On Monday, I attended a session at the 2009 conference of the Canadian Association of Law Libraries
(CALL) entitled "Research Matters: Recent Research by CALL / ACBD Members".
Every year, the CALL Committee to Promote Research provides financial assistance to members who want to conduct research in areas of interest to law librarians.
At this year's session, 2 CALL members presented the results of their research projects.
The first was from Kirsten Wurmann of the Legal Resource Centre in Edmonton who presented the results of her study on the role and impact of librarians in the history and development of public legal education practice in Canada. Her paper is entitled The Role and Impact of Librarians in the History and Development of Public Legal Education (PLE) in Canada
The second presenter was Nancy McCormack, Head of the Law Library at Queen's University in Kingston, who conducted a survey on job satisfaction in Canadian law libraries.
According to McCormack, Canadian law librarians had never been surveyed before on this topic.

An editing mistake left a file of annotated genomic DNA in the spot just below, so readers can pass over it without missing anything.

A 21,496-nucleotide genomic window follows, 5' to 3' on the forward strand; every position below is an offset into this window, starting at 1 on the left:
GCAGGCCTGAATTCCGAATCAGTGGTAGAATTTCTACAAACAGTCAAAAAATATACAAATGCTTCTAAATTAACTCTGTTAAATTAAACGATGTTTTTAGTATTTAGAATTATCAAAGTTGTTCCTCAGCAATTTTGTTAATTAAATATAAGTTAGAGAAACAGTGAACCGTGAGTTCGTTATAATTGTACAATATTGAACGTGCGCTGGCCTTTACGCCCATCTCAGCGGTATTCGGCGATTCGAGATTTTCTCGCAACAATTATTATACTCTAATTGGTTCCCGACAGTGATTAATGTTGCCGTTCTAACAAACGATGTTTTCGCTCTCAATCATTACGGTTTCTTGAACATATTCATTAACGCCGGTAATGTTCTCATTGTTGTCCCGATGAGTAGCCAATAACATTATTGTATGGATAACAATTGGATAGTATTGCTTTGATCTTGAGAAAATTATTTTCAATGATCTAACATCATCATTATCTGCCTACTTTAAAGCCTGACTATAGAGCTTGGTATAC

A Survey Monkey survey was sent out electronically over various listservs in Sept. 2008.
199 responses were received (response rate of 23,4%). 58% were from professional librarians, 42% from other law library workers.
Responses were received from all kinds of law libraries, with a predominance of responses from private firm libraries (52,3% of responses). 48,2% of respondents were from Ontario, 14,6% from Alberta, 14,6% from BC, 11,6% from Quebec.
The most satisfying aspects of law library work were found to be: challenge (72,4%), followed by autonomy (71,4), patron interaction (57,3) and relationships with colleagues (53,8).
The 2 biggest sources of dissatisfaction were the physical environment (39,2%) and salary (34,2%).
Overall, the most satisfied of all were academic law library workers (92,3%), followed closely by courthouse librarians (91,7%). Only 80,6% of government librarians expressed overall satisfaction.
In terms of age groups, 77,3% of the under 30s were satisfied. After age 30, satisfaction levels rose significantly. A plausible explanation is that newer, younger professionals are still finding their way and moving around
Under 30s were also the least satisfied of all age groups when it came to salary, with 50% mentioning salary as one of the least satisfying aspects of librarianship. This falls dramatically for all older age cohorts.
Overall, McCormack explained that law library workers generally do well in terms of career satisfaction when compared to other librarian types. However, compared to other types of librarians, law librarians seemed more dissatisfied when it comes to advancement opportunities.
Labels: careers, conferences, law libraries